9* s. ix. APRIL 12, im] NOTES AND QUERIES.
and began to cry Walk Knave Walk: Whereupon the Owl thinking it hard Measure, before he was well seen, or at all heard, to be ejected, began to set a good Face of the Business ; and raising his Ruff to shew its Feather, and stretching out its Neck, to exalt its Voice, look'd so frightfully, and made so hideous, loud, and screeching a Noise, that all the Birds were so terrified, that they presently left all their Places, and the poor ParocKete fell out of the Chair in a Swoon, altering its Note from Walk Knave to Poor Pafl, and was taken up in a very sad Condition ; and so all the Debates ended, and the whole Assembly dissolved themselves."
Although Concavum is so printed both in the title and on the first page, I incline to think it a misprint for Conclavum. Allusions are made (p. 26) to Old Nobs and Brisk Hall; (p. 28) to the slapping of pew-doors during tne prayers; (p. 30) to the "Churchwardens Half-pintin the Vestry"; (p. 31) to"Humming in the Church " ; and (p. 55^) to Dick Medler and Harry Monkey-face. Tnere is scarcely a dull page in the tract.
RICHARD H. THORNTON.
" BLOCKHEAD " APPLIED TO A WOMAN. The 'H.E.D.' gives no instance of this. See, however, Boswell's * Life of Johnson ' (Dr. G. Birkbeck Hill's edition), vol. ii. p. 456, where Boswell, after recording that Johnson addressed the very stupid maid who opened the door at Mr. 'Hector's as "blockhead, comments as follows :
" I never heard the word blockhead applied to a woman before, though I do not see why it should not [sic], when there is evident occasion for it." Compare Carlyle's * History of Fried rich II of Prussia,' book xx. chap. x. :
"The reigning C/arina, old Catin herself, is silently the Olympian Jove to Catharine, who reveres her very much. Though articulately stupic as ever, in this Book of Catharine's, she comes oul with a dumb weight, of silence, of obstinacy, o
intricate abrupt rigour, which who knows bui
it may savour of dumb unconscious wisdom in the fat old blockhead?"
The University, Adelaide, South Australia.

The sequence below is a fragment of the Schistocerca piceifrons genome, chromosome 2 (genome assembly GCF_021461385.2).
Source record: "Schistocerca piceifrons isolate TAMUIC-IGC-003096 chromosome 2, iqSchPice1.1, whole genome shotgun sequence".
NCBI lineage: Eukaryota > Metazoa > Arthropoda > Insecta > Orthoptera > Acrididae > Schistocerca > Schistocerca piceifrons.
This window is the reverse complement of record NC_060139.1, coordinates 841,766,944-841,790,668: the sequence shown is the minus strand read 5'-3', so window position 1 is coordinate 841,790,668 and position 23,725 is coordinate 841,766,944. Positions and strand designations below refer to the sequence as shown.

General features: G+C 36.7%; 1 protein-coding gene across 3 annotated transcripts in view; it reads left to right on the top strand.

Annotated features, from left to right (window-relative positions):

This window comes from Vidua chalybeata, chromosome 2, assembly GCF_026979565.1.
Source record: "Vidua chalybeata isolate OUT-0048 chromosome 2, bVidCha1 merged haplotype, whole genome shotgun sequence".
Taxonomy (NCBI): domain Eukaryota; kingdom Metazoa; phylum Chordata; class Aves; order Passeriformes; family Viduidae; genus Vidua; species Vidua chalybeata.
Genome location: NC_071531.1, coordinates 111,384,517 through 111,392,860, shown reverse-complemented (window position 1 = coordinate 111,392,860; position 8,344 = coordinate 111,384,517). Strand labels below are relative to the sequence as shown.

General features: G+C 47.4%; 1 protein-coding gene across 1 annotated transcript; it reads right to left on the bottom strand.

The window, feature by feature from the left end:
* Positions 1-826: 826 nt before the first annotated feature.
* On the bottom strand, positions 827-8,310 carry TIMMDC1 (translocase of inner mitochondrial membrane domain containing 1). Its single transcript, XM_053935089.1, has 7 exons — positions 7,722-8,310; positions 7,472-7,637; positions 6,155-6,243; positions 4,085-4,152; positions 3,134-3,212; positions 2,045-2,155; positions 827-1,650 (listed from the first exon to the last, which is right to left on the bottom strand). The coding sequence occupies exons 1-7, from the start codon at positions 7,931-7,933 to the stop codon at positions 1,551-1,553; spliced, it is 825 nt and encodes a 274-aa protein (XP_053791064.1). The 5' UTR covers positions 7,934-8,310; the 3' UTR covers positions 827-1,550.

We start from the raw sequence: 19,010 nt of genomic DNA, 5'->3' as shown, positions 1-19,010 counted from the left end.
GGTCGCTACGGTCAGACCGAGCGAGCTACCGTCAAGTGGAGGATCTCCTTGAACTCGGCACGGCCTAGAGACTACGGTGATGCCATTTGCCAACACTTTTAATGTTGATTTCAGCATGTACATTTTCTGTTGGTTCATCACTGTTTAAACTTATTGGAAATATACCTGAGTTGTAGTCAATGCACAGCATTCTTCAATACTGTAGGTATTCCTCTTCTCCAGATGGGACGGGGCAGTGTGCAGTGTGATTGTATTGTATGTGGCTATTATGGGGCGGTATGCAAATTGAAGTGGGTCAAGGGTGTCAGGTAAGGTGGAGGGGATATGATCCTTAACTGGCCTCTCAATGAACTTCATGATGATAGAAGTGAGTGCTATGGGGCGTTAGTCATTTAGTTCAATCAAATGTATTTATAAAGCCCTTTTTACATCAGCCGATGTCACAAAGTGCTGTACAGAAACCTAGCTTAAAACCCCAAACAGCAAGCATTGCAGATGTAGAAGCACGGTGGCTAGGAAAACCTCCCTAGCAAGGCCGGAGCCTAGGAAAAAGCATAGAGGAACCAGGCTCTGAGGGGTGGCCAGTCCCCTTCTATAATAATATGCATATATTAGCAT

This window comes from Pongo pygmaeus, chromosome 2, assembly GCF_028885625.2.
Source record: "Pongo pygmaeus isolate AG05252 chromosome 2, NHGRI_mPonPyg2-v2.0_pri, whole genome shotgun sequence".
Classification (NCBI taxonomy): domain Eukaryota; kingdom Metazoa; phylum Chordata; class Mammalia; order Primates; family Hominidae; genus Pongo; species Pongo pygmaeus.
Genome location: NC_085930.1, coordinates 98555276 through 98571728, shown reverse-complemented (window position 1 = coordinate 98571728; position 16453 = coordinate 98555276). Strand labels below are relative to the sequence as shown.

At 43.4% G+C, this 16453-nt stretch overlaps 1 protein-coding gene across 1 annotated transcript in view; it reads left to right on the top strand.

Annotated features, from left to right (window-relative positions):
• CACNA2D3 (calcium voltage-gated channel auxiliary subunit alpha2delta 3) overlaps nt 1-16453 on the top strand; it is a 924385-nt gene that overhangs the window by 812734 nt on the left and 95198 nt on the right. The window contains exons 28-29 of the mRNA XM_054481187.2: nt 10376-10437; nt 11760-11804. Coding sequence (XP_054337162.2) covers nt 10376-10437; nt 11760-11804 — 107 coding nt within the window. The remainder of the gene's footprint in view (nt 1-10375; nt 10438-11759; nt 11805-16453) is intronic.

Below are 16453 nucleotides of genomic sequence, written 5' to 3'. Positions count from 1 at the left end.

WASSAILING THE APPLE-TREE. The follow ing from the Western Morning News of Janu ary may be worth preserving in * N. & Q.' :
"The ancient custom, now fast dying out, o wassailing or toasting the apple-trees, is stil observed in some of the outlying parishes of Nort Devon and Somerset, and probably nowhere wit! more ceremonv and solemnity than at \\oottor Basset, near Minehead. Old Twelfth-eve, Thursda last, twelve days after Old Christmas-eve is th usual day, and in the evening well-nigh all the fol of the parish assemble at the farmhouse, and, afte a good square meal, start in procession for th nearest orchard. A goodly supply of cider is came by the stronger men of the party, 'the butler brings a two-handled mug and some pieces of toas
nd the 'master' walks in front with the light,
whilst a number of men with guns, old muzzle-
oaders, blunderbusses, or anything that will make
noise, form the rearguard. Arrived at the
rchard, the party all form in a ring, joining hands,
nd the master in the middle seizes a branch of the
ree, and more or less out of tune sings the following
apple-tree, I wassail thee,
In nopes that thou wilt blow, To blow and to bear well,
So merry let us be ; For the Lord doth know where we shall be
To be merry another year.
hen all the folks standing round holloa, shout, or ing:
Hatfuls, capfuls, three-bushel bagfuls, Barn floorfuls, tullet holefuls.
And a little heap under the stairs. )eafening cheers are then given, and the men who lave been standing outside say, * Now, Tom Pod, we wassail thee!' and then they let off their Blunderbusses and other weapons. The health of the pple-tree having been solemnly drunk, the master owing off the froth, and the two-handled mug having gone right round the ring, the butler takes , piece of toast, and, pouring cider over it (called basting'), hands it to the master, who sticks it up n the tree for the robins, in the hope that it will >ring luck. The ceremony completed, the pro- cession moves off to the next orchard, and so on until each has been visited and wassailed."
R. BARCLAY-ALLARDICE. Lostwithiel.
[See 7 th S. xi. 103, 217, 337.]
" BY ROTE." To say or learn anything by rote means by memory, without attending to the meaning. What is the etymology of "rote"? The word is generally ex- plained in the dictionaries as a doublet of " route," Fr. route (Lat. rupta) ; so Skeat, Annandale, Webster, Wedgwood, Richard- son. The lexicographers say that this word "rote" is identical in form with Old French rote (modern route). But I think that when we come to look into the matter we shall find that the English word is not identical in form with the French word. The evidence goes to show that the two words differ m the quality of the root vowel, the English word having an open o ( = Latin <5), the trench word a close o (=Latin u). For evidence of the open o in the English "rote" I may cite Chaucer's rime rote : cote ('C.T.,' Prol., 327). Tvndale, Surrey, Shakespeare, Drayton, spell the word " roat " (see Nares, Richardson, and Schmidt). It is, therefore, impossible that our " rote," with an open o, can be a doublet of " route." "Rote" is not derived from a Latin form *rupto, but is a learned form* Latin r6ta< a wheel, which in the Middle Ages was used in the sense of a regular course or order (see Ducange).